God & Heaven: the end of the religious rainbow

This comparison is a day late, but I didn't have time to post it yesterday.

It seems that for many, all it takes is the desire for there to be a God and all his rewards for belief. They want this to be true with all their heart. In fact, over time, many convince themselves that they know it is true. In fact, I've been asked by many, "But don't you want to live forever/go to Heaven?". As if the desire for this translates to causing it to be reality. Of course, we know that simple desires do not influence reality. You can point this out, but it is often just brushed aside.

But this magical desire for reward is comparable elsewhere. It is said that at the end of a rainbow you'll find a pot of gold. I would like it to be true that I could stumble upon a pot of gold, or even track one down. But I of course know that wishing I could find a pot of gold does not translate in to one actually existing 'at the end of the rainbow'. Similarly, the Theist may wish for an afterlife, but in this instance they are actually able to trick themselves into thinking it's real. But what if I devote my life to finding that gold? I could watch the weather reports 'religiously', track down rainbows and speed to the area the end of the rainbow appears to be! Does that make it true now? Of course not! But the religious can devote their days to their God in hopes of the 'ultimate reward'. Yet they see it almost as if they collect points down the line. Like the more they devote to it, the realer it is in their mind. Next, I may point out that a rainbow is just an optical phenomenon caused by light shinning through water droplets in the atmosphere. Thus, there is no end, beginning, etc. Phisically, there's nothing there, it's just light. Since there is no physical end, there is no where for a pot of gold to be hidden. Ah, but then someone tells me that that's just true for 'regular' rainbows. Leprechauns rainbows look exactly like regular ones, are indistinguishable and DO have an end! Sounds a lot like when someone tells me that God lives in Heaven in a different realm from you and I. Both are unsubstantiated qualifiers. A desperate moving of the goalposts to keep their claim from failing.

It's sad, and I believe a bit childish as well, that so many can't draw this distinction. A wish, is well and good. But no amount of wishing can ever make it true if it isn't. Whether this comparison would make many realize this fact is questionable. But we can always hope.

Views: 57

Comment by Mario Rodgers on March 19, 2010 at 1:39am
Existing for all eternity in any kind of state is not my idea of a good time. If a person is happy in a place called heaven, it certainly is a kind of facade.

On another note, I was waiting in line for a rollercoaster at Six Flags Fiesta and a guy in front of me was talking to his daughter about God and praying, and the little girl said "I want to go to heaven." It's really sad to see this level of brainwashing on kids, but I couldn't bring myself to say anything.
Comment by James on March 19, 2010 at 11:24am
Oh, I agree. I personally don't see living forever as the great thing that the Religious do. The prospect of an eternity would simply zap the wonder and value from the days. I feel it would get real boring before long. Not to mention, the Christian version of Heaven seems boring (and impossible too BTW) from the word go. The ONLY version of an afterlife that could be cool would be some form of reincarnation, where you don't necessarily remember the past life(s). You'd get to experience things again for the first time, or even get a totally new perspective. That said, I am fully satisfied with this being my one and only life. The idea of a conscious eternity is not appealing to me either.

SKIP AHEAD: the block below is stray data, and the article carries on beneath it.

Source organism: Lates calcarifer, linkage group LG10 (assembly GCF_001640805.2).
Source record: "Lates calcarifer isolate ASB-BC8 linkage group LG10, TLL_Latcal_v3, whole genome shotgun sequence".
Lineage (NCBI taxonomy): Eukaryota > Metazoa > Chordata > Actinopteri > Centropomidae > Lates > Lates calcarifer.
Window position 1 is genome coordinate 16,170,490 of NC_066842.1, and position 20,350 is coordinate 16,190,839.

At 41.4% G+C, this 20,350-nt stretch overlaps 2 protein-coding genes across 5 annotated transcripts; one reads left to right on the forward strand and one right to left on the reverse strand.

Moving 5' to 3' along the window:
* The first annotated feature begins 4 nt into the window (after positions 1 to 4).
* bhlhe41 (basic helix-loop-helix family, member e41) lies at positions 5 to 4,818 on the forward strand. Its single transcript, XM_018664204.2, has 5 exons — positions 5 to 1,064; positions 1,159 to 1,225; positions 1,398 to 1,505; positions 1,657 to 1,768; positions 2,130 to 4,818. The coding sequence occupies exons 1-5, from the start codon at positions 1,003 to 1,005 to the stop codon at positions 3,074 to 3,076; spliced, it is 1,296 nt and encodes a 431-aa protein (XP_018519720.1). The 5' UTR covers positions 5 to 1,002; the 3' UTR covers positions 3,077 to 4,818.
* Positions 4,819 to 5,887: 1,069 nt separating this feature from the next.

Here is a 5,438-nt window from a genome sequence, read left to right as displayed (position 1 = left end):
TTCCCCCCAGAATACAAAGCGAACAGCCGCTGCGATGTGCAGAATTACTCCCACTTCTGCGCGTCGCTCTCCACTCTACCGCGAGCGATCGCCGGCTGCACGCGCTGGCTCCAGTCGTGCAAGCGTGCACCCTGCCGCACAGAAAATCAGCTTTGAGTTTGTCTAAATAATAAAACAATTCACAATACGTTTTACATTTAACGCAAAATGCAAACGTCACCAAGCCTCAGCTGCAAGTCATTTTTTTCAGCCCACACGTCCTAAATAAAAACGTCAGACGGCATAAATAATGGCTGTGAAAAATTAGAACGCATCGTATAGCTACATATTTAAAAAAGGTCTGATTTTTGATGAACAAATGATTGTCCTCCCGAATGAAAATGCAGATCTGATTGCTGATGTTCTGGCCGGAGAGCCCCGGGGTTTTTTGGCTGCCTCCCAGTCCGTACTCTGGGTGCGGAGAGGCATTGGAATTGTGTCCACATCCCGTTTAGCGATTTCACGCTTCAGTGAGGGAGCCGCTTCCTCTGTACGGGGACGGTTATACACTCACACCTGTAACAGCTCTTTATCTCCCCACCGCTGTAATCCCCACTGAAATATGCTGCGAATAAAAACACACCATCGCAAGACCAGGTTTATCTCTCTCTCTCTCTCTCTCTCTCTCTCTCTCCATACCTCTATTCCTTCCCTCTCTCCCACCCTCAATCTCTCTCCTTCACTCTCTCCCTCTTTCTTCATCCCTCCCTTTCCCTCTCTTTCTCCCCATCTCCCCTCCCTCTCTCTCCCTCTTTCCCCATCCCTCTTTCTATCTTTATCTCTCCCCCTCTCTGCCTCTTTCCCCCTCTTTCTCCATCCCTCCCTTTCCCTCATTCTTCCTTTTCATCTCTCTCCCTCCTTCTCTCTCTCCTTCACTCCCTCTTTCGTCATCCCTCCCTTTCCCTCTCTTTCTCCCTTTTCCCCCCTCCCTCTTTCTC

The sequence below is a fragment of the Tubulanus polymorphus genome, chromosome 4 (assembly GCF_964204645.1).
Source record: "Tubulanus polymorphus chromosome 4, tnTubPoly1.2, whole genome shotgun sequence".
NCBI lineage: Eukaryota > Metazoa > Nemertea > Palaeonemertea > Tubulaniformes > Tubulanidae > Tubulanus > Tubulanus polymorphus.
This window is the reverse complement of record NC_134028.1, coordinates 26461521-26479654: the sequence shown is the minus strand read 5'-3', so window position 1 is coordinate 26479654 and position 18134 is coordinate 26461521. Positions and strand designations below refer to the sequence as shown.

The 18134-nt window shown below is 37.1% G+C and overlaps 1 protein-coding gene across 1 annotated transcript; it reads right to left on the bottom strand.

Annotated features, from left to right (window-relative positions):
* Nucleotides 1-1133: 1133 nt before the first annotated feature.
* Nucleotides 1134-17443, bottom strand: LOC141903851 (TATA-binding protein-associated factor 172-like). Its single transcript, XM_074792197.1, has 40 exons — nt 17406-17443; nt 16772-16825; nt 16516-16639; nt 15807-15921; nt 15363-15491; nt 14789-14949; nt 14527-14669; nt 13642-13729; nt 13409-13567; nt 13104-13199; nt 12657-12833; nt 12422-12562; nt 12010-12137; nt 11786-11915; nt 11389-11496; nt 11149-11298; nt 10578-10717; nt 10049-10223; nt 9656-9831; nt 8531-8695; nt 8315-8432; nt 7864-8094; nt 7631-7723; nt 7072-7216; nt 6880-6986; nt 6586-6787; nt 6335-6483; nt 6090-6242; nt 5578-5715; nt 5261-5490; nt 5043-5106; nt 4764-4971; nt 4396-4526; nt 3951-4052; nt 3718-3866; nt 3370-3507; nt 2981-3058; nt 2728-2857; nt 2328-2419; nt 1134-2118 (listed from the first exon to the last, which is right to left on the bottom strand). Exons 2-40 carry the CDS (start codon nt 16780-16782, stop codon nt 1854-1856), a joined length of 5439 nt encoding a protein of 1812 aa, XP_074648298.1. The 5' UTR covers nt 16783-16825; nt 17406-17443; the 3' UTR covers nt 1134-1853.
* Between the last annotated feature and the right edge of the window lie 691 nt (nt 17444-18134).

That's sad that the kid was so brainwashed. If you were to ask her why, she'd probably tell you that it's a perfect place. Ask how it's perfect and they'll say, it just is! *insert delusional grin here* It has to be! ...
Comment by Mario Rodgers on March 20, 2010 at 12:56am
I don't think it's sad for a little girl to want heaven anymore than a girl wanting Santa Clause. What makes it sad(not the Santa thing) is the inverse of the idea. She said she WANTS to go to heaven. Somehow, probably inadvertently, these kids probably think that bad kids go to hell. Or if kids somehow DO go to this magical place called heaven, they're probably trained to not think about all the people that have lived normal lives but are being tormented in hell thanks this evil prick of a deity for having a different belief system.
Comment by Johnny on April 18, 2010 at 10:37am
Comment by luvtheheaven on April 18, 2010 at 5:30pm
Great post, I'm glad it was featured in the Sunday Morning Service. Great replies too. Next time I come across someone saying "But don't you *want* to go to heaven" I'll have a nice retort now LOL.
Comment by Galen on April 18, 2010 at 7:26pm
I dunno about "forever' but I could do with living for an insanely long amount of time. At least as long as it took to explore every corner of the universe and answer every question. That would be awesome. But to live forever doing nothing but worshiping some dude? Huh, no thanks.
Comment by RockyTIJ on April 18, 2010 at 11:30pm
A while back I was having a discussion about heaven with a buddy of mine who's a believer. He was pretty adamant and firm in both his manner and appearance. I asked him, "But what if heaven is just one long, eternal church service? For ever and ever."

I watched his face as he began to realize just what that might mean if it were true. It went from firm and harsh to thoughtful for a couple of seconds and then to sad and disappointed. The transformation was one I'll never forget.

Not to mention the fact that there won't be any dogs in heaven. That'd just suck.


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